Oman scraps oil production cap With oil prices at current levels, authorities have sought to soften the impact by bolstering oil and gas output through a focus on development. As a first step, the cap imposed on oil output was scrapped and upstream hydrocarbon development prioritised. Output in the oil and gas sector is expected to pick up slightly over the next two years, averaging growth of 0.8 per cent.
Crude oil production averaged 943,000 barrels per day (bpd) in 2014, up a mere 0.2 per cent year-on-year (y/y). The government is targeting crude and condensate output of 980,000 b/d in 2015, in an effort to offset lower oil prices.
In an effort to support the continued development of the oil sector, Oman is looking to spend OMR1.5 billion on oil and gas projects in 2015, up from 2014's expenditures of OMR1.2 million. Its current expansion plans target total oil output of 1 million b/d in the next year or two. Investment will focus on the development of PDO's fields and enhanced oil recovery (EOR) activities.
According to NBK, gas production will remain steady for the next two years, but will see a large boost once the BP Khazan project comes online in 2017.
A fiscal deficit is inevitable but well financed
The Omani government is expected to post a deficit this year and the next owing to lower oil prices and modest increases in oil production. The 2015 budget, based on an oil price of $75-$80 per barrel, estimates a deficit of RO2.5 billion. A deficit of RO4 billion is more likely given that oil prices are lower than official projections; also, expenditures are seen remaining elevated in pursuit of the country's development goals and politically sensitive expenditures are maintained.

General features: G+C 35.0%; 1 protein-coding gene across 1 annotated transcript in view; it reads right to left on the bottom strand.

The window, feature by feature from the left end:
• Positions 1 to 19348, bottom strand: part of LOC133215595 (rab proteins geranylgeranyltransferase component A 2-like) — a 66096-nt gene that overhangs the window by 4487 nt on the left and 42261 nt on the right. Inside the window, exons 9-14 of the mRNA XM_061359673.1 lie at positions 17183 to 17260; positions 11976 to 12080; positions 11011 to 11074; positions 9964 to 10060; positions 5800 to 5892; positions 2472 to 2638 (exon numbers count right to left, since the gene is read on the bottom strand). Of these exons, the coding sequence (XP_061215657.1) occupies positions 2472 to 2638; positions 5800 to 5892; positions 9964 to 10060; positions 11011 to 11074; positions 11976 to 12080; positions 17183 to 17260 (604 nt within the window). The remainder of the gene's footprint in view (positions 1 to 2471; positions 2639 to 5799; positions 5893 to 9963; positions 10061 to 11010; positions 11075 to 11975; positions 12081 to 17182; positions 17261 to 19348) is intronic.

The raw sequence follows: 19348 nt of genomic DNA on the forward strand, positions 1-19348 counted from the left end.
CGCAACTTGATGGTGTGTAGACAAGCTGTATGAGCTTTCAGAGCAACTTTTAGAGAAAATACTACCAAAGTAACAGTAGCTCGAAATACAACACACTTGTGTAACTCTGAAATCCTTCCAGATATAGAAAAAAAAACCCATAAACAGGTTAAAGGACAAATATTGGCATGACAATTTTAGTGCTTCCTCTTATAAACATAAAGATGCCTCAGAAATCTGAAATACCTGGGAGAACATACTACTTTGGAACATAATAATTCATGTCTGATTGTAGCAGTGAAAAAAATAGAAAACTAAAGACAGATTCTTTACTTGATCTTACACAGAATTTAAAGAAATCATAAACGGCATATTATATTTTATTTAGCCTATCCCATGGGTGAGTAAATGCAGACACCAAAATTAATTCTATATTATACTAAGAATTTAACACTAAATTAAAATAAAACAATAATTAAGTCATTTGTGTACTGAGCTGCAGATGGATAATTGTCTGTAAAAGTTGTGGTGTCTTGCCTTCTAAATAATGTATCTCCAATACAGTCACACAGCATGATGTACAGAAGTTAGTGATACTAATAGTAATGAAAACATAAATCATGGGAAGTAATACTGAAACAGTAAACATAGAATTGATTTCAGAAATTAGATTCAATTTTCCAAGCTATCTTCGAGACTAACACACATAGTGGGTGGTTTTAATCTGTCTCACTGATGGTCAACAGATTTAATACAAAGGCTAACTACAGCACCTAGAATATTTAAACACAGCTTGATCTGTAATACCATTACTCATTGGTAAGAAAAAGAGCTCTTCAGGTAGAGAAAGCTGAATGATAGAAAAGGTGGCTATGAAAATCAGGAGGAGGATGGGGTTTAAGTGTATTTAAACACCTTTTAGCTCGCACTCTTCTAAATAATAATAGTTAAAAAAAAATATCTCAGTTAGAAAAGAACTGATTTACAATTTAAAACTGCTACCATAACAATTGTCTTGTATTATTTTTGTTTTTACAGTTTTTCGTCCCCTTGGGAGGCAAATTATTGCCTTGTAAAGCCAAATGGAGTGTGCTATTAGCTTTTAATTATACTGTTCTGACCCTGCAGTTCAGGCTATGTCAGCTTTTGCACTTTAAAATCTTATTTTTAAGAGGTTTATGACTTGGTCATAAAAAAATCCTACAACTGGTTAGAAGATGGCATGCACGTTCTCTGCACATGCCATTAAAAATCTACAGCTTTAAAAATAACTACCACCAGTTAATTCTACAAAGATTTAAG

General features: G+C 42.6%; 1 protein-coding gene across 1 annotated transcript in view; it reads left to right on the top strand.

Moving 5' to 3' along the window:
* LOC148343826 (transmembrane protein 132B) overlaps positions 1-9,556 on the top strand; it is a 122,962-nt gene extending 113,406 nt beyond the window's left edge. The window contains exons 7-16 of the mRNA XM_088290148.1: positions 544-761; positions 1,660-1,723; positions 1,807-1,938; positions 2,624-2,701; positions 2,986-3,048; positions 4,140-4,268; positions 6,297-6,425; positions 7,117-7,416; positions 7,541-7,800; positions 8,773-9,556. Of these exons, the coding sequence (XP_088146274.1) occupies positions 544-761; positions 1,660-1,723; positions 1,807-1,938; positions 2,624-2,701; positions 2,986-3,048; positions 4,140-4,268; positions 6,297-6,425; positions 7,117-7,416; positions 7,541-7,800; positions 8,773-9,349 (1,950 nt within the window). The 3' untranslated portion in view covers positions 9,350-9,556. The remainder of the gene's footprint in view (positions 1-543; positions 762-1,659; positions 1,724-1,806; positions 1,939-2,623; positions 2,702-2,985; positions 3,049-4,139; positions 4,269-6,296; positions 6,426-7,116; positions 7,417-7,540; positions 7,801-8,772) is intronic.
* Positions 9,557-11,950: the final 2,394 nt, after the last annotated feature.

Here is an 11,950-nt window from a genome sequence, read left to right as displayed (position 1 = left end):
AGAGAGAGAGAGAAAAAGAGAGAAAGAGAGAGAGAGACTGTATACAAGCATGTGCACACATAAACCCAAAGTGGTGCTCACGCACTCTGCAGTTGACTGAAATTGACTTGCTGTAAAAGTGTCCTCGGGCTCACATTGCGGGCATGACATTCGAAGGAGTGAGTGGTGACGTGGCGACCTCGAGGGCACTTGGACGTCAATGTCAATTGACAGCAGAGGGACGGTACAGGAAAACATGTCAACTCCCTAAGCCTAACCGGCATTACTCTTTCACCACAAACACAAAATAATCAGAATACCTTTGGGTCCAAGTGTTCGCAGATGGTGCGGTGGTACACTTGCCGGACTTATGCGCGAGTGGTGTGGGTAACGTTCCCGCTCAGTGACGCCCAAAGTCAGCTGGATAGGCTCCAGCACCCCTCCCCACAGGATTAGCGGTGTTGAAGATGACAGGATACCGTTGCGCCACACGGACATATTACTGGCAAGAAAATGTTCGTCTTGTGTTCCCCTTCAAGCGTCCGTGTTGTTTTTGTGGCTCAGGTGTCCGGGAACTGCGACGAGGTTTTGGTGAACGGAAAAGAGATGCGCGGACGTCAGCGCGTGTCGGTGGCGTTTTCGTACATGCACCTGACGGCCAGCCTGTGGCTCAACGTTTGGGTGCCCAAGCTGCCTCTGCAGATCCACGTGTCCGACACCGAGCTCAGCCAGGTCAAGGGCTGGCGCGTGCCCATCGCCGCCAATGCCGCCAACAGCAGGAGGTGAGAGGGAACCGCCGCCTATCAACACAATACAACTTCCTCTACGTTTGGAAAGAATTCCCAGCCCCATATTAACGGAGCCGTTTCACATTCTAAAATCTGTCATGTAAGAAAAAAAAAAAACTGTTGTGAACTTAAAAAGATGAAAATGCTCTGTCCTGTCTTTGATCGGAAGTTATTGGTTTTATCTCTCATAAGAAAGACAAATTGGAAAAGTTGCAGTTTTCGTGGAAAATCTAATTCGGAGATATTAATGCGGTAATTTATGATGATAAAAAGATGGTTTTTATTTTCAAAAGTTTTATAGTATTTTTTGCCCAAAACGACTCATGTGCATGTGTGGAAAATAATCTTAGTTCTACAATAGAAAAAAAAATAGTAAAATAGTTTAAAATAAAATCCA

Hydrocarbon revenues contracted by 3.9 per cent in 2014 to reach RO13.7 billion, leading Oman to post a deficit of 1.2 per cent of GDP. Omani crude oil averaged $103.7 per barrel in 2014. Oman's breakeven price of oil is estimated at $105-110, the report said.
Oman is well equipped to handle the strain on its budget. In addition to drawing on reserves and donor grants, the government will likely seek funding from debt markets and international lenders taking advantage of its low debt levels and healthy credit rating to support spending.
Consumer price inflation is expected to remain modest over the next two years as inflationary pressures remain subdued. Inflation is seen averaging around 1 per cent in 2015 and 2.5 per cent in 2016. The strong US dollar and RO will help contain imported inflation, as will lower international food prices. Some upward pressure will come from the robust growth in population and healthy non-oil activity. Pick-ups in domestic demand, wages, and the consumption of services and real estate are expected, the report said.
Trade balance The current account balance is projected to shift into deficit in 2015 and 2016 following the sharp drop in oil prices. Weaker oil prices will more than offset the decline in import prices, driving the trade balance into deficit. The services deficit will continue to expand, albeit at a slower pace as projects aimed at boosting tourism and transport come to fruition. Meanwhile, further growth in the expatriate population will see remittances grow, thus widening the transfers deficit